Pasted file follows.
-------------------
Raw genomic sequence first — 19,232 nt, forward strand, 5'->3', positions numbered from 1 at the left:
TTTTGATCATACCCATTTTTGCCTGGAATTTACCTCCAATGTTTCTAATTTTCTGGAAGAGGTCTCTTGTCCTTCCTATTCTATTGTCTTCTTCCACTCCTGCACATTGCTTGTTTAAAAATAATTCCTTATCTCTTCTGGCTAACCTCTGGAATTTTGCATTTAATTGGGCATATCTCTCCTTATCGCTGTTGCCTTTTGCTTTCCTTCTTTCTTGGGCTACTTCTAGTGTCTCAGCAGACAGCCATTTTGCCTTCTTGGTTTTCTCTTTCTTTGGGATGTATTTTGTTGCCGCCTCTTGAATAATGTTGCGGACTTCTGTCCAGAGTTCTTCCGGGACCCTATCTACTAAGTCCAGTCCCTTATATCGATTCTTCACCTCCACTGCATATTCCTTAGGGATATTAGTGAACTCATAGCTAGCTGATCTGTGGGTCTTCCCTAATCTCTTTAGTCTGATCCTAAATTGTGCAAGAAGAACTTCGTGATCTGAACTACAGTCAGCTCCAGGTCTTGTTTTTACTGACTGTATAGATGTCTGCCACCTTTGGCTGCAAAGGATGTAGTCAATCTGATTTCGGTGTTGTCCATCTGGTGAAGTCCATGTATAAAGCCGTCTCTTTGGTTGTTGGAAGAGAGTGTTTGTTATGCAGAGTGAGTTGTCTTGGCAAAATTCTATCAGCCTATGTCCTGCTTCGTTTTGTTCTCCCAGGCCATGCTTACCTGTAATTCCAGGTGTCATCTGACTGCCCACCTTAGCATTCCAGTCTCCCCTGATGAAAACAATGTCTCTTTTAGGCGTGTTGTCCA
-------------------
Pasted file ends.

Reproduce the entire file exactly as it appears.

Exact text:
Raw genomic sequence first — 19,232 nt, forward strand, 5'->3', positions numbered from 1 at the left:
TTTTGATCATACCCATTTTTGCCTGGAATTTACCTCCAATGTTTCTAATTTTCTGGAAGAGGTCTCTTGTCCTTCCTATTCTATTGTCTTCTTCCACTCCTGCACATTGCTTGTTTAAAAATAATTCCTTATCTCTTCTGGCTAACCTCTGGAATTTTGCATTTAATTGGGCATATCTCTCCTTATCGCTGTTGCCTTTTGCTTTCCTTCTTTCTTGGGCTACTTCTAGTGTCTCAGCAGACAGCCATTTTGCCTTCTTGGTTTTCTCTTTCTTTGGGATGTATTTTGTTGCCGCCTCTTGAATAATGTTGCGGACTTCTGTCCAGAGTTCTTCCGGGACCCTATCTACTAAGTCCAGTCCCTTATATCGATTCTTCACCTCCACTGCATATTCCTTAGGGATATTAGTGAACTCATAGCTAGCTGATCTGTGGGTCTTCCCTAATCTCTTTAGTCTGATCCTAAATTGTGCAAGAAGAACTTCGTGATCTGAACTACAGTCAGCTCCAGGTCTTGTTTTTACTGACTGTATAGATGTCTGCCACCTTTGGCTGCAAAGGATGTAGTCAATCTGATTTCGGTGTTGTCCATCTGGTGAAGTCCATGTATAAAGCCGTCTCTTTGGTTGTTGGAAGAGAGTGTTTGTTATGCAGAGTGAGTTGTCTTGGCAAAATTCTATCAGCCTATGTCCTGCTTCGTTTTGTTCTCCCAGGCCATGCTTACCTGTAATTCCAGGTGTCATCTGACTGCCCACCTTAGCATTCCAGTCTCCCCTGATGAAAACAATGTCTCTTTTAGGCGTGTTGTCCA